This article investigates the apparent paradox of females possessing higher levels of job satisfaction compared to their male counterparts despite possessing worse employment outcomes. Postulating that the female workforce is heterogeneous by age, education and the presence of children,
we create four groups; the aggregated, young and childless, young with children and the educated. The article finds statistical evidence of significant gender differences, though not uniformly so. Econometric results, however, paint a muddier picture, indicating that statistical results alone
should not be used to categorically report incidences of gender differences in job satisfaction. Sample-selection bias results also evince sub-group heterogeneity and require further study. The determinants of job satisfaction vary between measures and sub-groups, though not necessarily so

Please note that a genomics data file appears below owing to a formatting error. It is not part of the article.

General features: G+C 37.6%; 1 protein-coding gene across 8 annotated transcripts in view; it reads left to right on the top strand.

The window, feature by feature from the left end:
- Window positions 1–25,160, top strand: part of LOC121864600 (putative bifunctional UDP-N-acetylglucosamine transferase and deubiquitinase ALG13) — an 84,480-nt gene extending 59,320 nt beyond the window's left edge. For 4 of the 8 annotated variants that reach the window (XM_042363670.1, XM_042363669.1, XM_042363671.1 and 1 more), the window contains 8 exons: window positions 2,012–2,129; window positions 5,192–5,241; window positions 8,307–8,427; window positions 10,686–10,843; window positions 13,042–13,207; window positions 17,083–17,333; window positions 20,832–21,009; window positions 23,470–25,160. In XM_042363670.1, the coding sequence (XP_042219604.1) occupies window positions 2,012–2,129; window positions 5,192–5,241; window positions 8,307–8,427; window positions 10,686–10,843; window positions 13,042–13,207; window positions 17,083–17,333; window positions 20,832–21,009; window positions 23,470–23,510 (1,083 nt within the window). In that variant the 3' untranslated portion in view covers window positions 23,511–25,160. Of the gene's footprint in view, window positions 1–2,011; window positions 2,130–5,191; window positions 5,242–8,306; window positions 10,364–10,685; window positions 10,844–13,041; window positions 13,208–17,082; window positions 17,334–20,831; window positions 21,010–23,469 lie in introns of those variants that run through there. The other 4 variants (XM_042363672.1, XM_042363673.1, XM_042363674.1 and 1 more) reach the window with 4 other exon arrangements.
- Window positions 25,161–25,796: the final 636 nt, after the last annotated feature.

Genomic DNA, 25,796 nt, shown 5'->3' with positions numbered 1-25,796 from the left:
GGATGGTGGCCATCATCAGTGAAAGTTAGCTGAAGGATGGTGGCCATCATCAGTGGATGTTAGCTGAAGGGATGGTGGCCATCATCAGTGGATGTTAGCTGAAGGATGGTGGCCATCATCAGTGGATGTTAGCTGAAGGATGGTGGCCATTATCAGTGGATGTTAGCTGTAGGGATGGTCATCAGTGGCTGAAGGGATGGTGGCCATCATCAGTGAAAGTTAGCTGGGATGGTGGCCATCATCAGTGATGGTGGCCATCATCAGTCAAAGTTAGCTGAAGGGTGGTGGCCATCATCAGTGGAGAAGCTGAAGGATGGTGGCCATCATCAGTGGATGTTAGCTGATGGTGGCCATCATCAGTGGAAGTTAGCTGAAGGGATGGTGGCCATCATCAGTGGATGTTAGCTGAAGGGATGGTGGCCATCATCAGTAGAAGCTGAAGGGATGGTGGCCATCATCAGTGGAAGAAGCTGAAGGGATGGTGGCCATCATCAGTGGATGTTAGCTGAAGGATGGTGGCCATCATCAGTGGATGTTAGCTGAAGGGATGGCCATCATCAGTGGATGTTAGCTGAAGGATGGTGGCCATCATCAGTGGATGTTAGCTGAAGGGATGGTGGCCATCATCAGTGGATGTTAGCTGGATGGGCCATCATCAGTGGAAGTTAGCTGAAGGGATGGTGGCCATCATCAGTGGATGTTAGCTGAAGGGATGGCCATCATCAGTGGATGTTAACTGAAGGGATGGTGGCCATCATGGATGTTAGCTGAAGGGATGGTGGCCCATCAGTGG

across gender. In sum, the article finds that the paradox does exhibit itself for the aggregated and young and childless sub-groups, but is largely absent for the young with children group. As well, there is a clear bifurcation in job satisfaction between genders for the educated sub-group.
This suggests that employed females should not be viewed as a monolithic bloc in the labour force.
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School of Economics, The University of Queensland, St Lucia, 4072, Australia 2:
Department of Accounting, Finance and Economics, Griffith University, Nathan, 4111, Australia 3:
School of Business, University of Western Sydney, Parramatta, 2751, Australia